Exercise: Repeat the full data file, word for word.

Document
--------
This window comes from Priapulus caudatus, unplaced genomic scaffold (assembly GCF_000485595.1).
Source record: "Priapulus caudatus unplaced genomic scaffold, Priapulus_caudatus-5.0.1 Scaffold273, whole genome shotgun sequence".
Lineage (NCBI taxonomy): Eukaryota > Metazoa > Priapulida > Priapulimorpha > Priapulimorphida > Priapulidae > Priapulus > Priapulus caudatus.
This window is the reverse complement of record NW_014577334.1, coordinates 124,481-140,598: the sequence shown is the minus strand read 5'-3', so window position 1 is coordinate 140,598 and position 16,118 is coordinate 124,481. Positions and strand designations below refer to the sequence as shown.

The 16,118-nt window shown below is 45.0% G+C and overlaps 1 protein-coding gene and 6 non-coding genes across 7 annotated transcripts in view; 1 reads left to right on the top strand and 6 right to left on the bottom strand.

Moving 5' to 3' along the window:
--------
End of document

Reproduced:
This window comes from Priapulus caudatus, unplaced genomic scaffold (assembly GCF_000485595.1).
Source record: "Priapulus caudatus unplaced genomic scaffold, Priapulus_caudatus-5.0.1 Scaffold273, whole genome shotgun sequence".
Lineage (NCBI taxonomy): Eukaryota > Metazoa > Priapulida > Priapulimorpha > Priapulimorphida > Priapulidae > Priapulus > Priapulus caudatus.
This window is the reverse complement of record NW_014577334.1, coordinates 124,481-140,598: the sequence shown is the minus strand read 5'-3', so window position 1 is coordinate 140,598 and position 16,118 is coordinate 124,481. Positions and strand designations below refer to the sequence as shown.

The 16,118-nt window shown below is 45.0% G+C and overlaps 1 protein-coding gene and 6 non-coding genes across 7 annotated transcripts in view; 1 reads left to right on the top strand and 6 right to left on the bottom strand.

Moving 5' to 3' along the window: